Keys to Tetouan by Mois Benarroch

This is the first book that I got to read from online book club. The reason I settled on this book, is because I haven’t yet read any story from Morocco so I was excited when I settled for it as I was looking for a different setting.

This book is the story of about a family of Jews and their journey through time. It shows their interaction with different cultures and how they adjust to different cultures as they migrate to different countries in search of a better life. Migration, living as an immigrant in exile, the Jewish culture are themes explored in this book.

Through the passage of time and generations, we see how the family was in search of an identity where ever they ended up. As Jews they were exiled from one country to another and in each of these countries, they struggled to identify with the country’s origin and in turn blend in with their original identity. The narrators focused so much on their future lives that they forgot to enjoy their present. They forgot to enjoy where they were then.

The story was difficult to follow. The different points of views in the story didn’t work for me. I kept losing track of the story. I couldn’t tell who said what and what was said. There were also many anecdotes that it was hard to connect the dots from one story to another.

Being a plot driven story, the journey through time, places and cultures made it a story with very good potential. However the book had a lot of grammatical and punctuation errors. There were hardly any full stops and the sentences were very long. In addition to the many point of views, the sentences made it difficult to understand the narrative.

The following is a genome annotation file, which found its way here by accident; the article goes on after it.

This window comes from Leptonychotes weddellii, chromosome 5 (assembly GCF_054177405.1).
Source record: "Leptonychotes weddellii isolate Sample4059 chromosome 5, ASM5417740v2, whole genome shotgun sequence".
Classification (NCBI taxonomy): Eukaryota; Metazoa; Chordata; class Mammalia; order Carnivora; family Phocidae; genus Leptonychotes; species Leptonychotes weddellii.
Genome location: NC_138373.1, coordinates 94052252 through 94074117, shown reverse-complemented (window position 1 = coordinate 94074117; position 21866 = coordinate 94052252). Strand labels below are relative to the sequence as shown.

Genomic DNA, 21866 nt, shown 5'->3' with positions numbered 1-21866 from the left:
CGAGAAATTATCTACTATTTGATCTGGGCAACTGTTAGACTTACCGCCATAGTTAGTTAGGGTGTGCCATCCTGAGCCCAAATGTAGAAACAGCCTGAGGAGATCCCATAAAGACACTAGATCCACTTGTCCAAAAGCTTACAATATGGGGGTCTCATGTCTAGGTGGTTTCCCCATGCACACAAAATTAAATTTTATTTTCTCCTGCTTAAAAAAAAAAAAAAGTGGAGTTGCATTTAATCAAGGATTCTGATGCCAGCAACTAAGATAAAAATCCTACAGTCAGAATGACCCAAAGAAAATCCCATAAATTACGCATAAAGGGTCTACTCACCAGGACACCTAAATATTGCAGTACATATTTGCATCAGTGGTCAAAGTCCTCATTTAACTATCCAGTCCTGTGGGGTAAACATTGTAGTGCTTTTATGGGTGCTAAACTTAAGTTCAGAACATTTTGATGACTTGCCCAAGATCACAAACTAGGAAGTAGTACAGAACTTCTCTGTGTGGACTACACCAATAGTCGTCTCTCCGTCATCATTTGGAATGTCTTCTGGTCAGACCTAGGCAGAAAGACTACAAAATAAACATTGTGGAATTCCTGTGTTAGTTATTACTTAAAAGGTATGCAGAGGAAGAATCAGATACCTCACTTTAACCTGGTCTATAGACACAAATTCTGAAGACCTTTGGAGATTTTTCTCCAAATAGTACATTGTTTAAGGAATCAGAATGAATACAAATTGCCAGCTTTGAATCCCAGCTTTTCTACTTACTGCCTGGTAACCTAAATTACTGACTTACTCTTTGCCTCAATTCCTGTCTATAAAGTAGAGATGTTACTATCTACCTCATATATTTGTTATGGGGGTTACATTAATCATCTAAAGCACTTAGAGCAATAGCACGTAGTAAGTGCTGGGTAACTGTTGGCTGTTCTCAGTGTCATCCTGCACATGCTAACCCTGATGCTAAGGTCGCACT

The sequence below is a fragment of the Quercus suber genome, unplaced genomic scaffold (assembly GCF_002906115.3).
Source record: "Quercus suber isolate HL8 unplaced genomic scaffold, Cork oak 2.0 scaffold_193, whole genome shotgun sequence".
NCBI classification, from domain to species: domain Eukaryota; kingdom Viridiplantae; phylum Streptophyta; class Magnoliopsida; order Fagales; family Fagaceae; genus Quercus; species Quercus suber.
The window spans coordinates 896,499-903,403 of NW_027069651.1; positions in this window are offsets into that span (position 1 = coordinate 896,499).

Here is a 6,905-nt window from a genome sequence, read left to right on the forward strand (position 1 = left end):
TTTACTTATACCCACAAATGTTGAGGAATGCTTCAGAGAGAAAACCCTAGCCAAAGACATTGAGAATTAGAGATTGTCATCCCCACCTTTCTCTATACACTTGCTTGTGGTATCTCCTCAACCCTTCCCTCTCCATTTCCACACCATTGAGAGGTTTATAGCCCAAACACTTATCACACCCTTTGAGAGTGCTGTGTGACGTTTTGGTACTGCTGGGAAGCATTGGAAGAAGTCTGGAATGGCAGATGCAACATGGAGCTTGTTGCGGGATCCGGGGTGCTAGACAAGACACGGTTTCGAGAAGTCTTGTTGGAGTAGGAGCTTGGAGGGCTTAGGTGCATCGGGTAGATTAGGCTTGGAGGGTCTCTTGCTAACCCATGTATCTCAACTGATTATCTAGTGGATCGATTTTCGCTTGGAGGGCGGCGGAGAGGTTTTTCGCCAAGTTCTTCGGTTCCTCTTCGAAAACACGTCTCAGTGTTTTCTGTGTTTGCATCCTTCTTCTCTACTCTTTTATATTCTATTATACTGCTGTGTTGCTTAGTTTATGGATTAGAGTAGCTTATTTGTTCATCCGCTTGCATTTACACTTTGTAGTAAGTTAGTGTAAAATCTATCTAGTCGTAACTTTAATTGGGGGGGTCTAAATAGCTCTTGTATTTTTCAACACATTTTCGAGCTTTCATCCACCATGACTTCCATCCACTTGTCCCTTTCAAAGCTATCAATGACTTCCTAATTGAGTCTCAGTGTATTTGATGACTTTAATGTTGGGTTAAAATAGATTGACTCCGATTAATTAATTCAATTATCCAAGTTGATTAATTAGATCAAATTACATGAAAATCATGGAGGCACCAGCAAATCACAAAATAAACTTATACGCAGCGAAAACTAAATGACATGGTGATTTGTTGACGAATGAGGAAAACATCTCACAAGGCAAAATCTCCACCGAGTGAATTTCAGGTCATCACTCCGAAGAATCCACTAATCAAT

In summary, despite the reading challenges mentioned above, I felt the book had an excellent narrative depicting Jewish history and culture and would have provided a refreshing look to a story with history in Morocco and all the countries that the narrators had to go and live in during their exile.

An observation I made was on a quote that stood out for me:

This book has a lot of grammar mistakes because the writer is very strict with don’t do deeds, this book is for Middle Eastern readers because it was written by a man of the Maghreb…….

With the beautiful plot line I ask myself was I the intended audience for this book?

I give the book a 2 out of 4 rating based on the grammatical errors and the reading difficulty.

 

 

 

 

 

 

 

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